How Biological and Chemical Warfare Works

Chemical and biological agents can spread through the air, water and food supplies.
Chief Warrant Officer 2 Keith A. Stevenson/U.S. Marine Corps

With spores mailed inside envelopes, the 2001 anthrax attacks marked the first bioterrorist attacks in the United States. The spores killed five people, four of whom were not the intended targets. After considering Al Qaeda, draining ponds in search of evidence, and pursuing the wrong person, the FBI traced the letters to a domestic source -- a scientist working in biodefense. He was one of the FBI's own advisors on anthrax.

Besides proving deadly, the 2001 anthrax incident caused considerable disruption. Mail was stopped in several cities, and it cost more than $1 billion to clean up the spores [source: Lipton]. And all of this was caused by just one man. The prospect of a larger attack is beyond frightening. Terrorists can hide biological weapons in pharmaceutical production lines and breweries. The biggest eyes we have for surveillance, like spy satellites, can't inspect those very well.


So where does the U.S. stand if it's attacked again? In 2005, the presidential commission on intelligence released a report saying that while the United States was building a reasonable defense of vaccines and other measures on the ground, it was rather clueless on which countries had what biological agents [source: Lipton]. In 2009, the Department of Homeland Security predicted that the United States would see another biological attack in the next five years [source: AP].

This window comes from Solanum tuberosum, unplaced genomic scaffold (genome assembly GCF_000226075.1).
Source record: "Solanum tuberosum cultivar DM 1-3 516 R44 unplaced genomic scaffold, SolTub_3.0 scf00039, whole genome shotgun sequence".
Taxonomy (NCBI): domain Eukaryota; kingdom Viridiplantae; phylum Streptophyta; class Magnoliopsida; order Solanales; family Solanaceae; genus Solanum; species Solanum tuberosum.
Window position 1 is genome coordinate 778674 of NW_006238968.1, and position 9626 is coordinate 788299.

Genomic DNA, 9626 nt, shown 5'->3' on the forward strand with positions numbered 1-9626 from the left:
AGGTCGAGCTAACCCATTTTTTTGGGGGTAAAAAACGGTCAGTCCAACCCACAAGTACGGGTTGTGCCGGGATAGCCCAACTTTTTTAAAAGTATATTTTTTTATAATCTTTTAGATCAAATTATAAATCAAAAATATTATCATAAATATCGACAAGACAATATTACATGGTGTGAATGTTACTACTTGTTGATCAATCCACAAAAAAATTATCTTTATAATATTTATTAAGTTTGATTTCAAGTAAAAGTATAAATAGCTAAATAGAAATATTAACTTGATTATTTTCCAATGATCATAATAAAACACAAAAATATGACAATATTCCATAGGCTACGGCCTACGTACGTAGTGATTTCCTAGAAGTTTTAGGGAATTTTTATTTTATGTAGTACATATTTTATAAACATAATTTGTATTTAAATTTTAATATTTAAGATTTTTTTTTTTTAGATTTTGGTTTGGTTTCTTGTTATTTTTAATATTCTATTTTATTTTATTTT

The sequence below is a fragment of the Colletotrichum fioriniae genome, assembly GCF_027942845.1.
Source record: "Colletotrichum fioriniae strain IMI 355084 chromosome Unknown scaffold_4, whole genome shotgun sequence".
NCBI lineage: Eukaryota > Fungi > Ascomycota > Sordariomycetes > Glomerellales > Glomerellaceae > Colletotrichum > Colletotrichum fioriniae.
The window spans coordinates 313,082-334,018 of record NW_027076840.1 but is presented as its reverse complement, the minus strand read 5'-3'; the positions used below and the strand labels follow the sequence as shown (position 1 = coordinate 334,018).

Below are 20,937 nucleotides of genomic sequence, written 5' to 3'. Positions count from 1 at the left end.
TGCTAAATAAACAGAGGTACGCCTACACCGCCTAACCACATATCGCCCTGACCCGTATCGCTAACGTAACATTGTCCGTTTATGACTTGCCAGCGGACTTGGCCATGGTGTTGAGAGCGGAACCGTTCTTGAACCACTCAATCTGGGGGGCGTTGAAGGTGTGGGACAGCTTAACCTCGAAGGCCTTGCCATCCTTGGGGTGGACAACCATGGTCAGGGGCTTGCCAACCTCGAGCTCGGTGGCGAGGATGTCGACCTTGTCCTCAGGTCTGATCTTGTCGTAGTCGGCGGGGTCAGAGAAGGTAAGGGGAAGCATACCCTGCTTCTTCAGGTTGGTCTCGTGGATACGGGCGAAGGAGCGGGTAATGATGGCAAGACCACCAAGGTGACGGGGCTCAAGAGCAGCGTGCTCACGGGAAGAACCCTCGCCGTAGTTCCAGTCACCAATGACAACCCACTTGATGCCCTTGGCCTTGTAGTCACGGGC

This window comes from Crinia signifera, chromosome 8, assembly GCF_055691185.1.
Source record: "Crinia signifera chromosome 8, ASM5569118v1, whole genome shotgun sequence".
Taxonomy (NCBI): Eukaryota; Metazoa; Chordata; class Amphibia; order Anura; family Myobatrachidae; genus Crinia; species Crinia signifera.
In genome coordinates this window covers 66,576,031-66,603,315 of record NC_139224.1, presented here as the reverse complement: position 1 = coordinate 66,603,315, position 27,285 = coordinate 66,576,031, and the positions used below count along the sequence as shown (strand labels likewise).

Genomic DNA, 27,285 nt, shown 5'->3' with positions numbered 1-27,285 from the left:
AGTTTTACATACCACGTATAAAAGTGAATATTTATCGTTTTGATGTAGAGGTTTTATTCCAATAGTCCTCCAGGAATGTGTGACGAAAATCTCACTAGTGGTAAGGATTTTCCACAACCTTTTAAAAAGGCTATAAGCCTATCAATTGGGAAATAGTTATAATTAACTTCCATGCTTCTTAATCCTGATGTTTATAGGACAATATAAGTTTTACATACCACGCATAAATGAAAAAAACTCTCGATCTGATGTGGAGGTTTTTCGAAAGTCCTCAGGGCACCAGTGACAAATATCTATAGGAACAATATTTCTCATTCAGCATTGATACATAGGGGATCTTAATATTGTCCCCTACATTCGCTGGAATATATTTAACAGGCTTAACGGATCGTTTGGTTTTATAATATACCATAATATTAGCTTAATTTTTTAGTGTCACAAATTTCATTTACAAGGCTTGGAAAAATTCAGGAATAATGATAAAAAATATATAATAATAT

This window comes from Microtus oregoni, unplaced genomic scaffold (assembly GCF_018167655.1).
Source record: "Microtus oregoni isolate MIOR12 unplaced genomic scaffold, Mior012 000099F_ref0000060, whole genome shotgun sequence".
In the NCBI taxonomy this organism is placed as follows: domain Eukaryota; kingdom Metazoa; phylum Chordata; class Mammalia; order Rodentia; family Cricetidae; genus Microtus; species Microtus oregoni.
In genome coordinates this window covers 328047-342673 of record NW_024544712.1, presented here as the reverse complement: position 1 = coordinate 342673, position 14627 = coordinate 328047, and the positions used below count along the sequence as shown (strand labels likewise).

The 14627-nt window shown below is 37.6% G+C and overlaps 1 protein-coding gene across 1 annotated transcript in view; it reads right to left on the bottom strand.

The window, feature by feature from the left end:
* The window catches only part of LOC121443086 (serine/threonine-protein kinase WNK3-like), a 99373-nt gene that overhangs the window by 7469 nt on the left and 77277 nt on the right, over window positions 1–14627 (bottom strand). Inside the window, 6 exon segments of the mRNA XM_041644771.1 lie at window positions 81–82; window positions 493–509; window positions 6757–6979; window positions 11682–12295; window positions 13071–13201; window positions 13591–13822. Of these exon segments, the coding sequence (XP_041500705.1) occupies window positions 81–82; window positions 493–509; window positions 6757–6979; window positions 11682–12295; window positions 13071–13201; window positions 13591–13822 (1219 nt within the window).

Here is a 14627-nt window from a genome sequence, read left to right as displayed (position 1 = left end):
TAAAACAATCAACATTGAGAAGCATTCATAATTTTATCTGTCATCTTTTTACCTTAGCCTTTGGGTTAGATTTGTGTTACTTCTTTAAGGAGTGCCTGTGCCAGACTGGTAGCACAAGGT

Chemical weapons have the same potential for killing thousands of people in a city attack -- and unfortunately, a long history of doing so. Thankfully, much of the world has at least pledged to disarm itself of chemical weapons. Under the Chemical Weapons Conventions, states representing 98 percent of the world's population and the same percentage of the chemical industry are supposed to be rid of chemical weapons by 2012 [source: OPCW]. But there are enough routes around the treaties. States like North Korea didn't sign them. And signatories may have undeclared weapons. Before they are actually destroyed, weapons marked for disposal could also be stolen or sold. Still, as of December 2008, more than 40 percent of the world's declared chemical stockpile, led by the stockpilers Russia and the United States, had been destroyed [sources: Cohen, Chyba].

For all of these reasons, it's good to know what threats exist. This article will explain how chemical and biological weapons really work, how they might be deployed and what the actual threats are.